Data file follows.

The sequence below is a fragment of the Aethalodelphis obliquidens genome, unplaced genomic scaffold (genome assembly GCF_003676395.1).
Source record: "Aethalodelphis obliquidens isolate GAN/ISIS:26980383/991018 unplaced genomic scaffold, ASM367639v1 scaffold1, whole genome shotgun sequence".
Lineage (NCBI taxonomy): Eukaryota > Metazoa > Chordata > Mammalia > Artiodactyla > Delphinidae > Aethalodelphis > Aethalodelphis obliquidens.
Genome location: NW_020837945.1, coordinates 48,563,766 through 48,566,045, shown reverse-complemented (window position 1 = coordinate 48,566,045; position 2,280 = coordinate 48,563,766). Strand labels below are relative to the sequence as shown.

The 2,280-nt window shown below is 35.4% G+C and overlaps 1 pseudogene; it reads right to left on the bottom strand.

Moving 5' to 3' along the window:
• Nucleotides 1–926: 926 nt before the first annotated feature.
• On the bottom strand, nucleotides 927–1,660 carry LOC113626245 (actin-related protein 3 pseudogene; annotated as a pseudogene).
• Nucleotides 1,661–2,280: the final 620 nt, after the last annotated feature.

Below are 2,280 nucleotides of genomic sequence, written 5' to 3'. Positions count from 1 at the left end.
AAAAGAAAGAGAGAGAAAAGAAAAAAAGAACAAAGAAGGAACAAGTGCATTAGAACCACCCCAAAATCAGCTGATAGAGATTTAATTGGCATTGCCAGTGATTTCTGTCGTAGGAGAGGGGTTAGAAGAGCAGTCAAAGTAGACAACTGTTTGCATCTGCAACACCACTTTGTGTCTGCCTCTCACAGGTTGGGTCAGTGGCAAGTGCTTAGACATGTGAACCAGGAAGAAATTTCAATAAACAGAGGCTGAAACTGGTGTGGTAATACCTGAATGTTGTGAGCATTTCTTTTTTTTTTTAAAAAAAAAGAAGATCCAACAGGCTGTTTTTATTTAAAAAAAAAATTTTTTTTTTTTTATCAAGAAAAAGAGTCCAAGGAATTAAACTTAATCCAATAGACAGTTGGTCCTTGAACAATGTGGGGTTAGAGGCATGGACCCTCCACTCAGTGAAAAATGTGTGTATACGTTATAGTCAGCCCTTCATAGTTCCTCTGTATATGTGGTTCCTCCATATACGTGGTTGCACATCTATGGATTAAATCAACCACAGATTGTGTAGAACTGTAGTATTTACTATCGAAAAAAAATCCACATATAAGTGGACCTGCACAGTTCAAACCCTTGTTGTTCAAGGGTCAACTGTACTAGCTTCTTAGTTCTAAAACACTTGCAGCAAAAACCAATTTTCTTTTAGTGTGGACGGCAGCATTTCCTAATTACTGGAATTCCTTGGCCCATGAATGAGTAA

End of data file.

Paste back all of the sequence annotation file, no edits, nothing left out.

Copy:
The sequence below is a fragment of the Aethalodelphis obliquidens genome, unplaced genomic scaffold (genome assembly GCF_003676395.1).
Source record: "Aethalodelphis obliquidens isolate GAN/ISIS:26980383/991018 unplaced genomic scaffold, ASM367639v1 scaffold1, whole genome shotgun sequence".
Lineage (NCBI taxonomy): Eukaryota > Metazoa > Chordata > Mammalia > Artiodactyla > Delphinidae > Aethalodelphis > Aethalodelphis obliquidens.
Genome location: NW_020837945.1, coordinates 48,563,766 through 48,566,045, shown reverse-complemented (window position 1 = coordinate 48,566,045; position 2,280 = coordinate 48,563,766). Strand labels below are relative to the sequence as shown.

The 2,280-nt window shown below is 35.4% G+C and overlaps 1 pseudogene; it reads right to left on the bottom strand.

Moving 5' to 3' along the window:
• Nucleotides 1–926: 926 nt before the first annotated feature.
• On the bottom strand, nucleotides 927–1,660 carry LOC113626245 (actin-related protein 3 pseudogene; annotated as a pseudogene).
• Nucleotides 1,661–2,280: the final 620 nt, after the last annotated feature.

Below are 2,280 nucleotides of genomic sequence, written 5' to 3'. Positions count from 1 at the left end.
AAAAGAAAGAGAGAGAAAAGAAAAAAAGAACAAAGAAGGAACAAGTGCATTAGAACCACCCCAAAATCAGCTGATAGAGATTTAATTGGCATTGCCAGTGATTTCTGTCGTAGGAGAGGGGTTAGAAGAGCAGTCAAAGTAGACAACTGTTTGCATCTGCAACACCACTTTGTGTCTGCCTCTCACAGGTTGGGTCAGTGGCAAGTGCTTAGACATGTGAACCAGGAAGAAATTTCAATAAACAGAGGCTGAAACTGGTGTGGTAATACCTGAATGTTGTGAGCATTTCTTTTTTTTTTTAAAAAAAAAGAAGATCCAACAGGCTGTTTTTATTTAAAAAAAAAATTTTTTTTTTTTTATCAAGAAAAAGAGTCCAAGGAATTAAACTTAATCCAATAGACAGTTGGTCCTTGAACAATGTGGGGTTAGAGGCATGGACCCTCCACTCAGTGAAAAATGTGTGTATACGTTATAGTCAGCCCTTCATAGTTCCTCTGTATATGTGGTTCCTCCATATACGTGGTTGCACATCTATGGATTAAATCAACCACAGATTGTGTAGAACTGTAGTATTTACTATCGAAAAAAAATCCACATATAAGTGGACCTGCACAGTTCAAACCCTTGTTGTTCAAGGGTCAACTGTACTAGCTTCTTAGTTCTAAAACACTTGCAGCAAAAACCAATTTTCTTTTAGTGTGGACGGCAGCATTTCCTAATTACTGGAATTCCTTGGCCCATGAATGAGTAA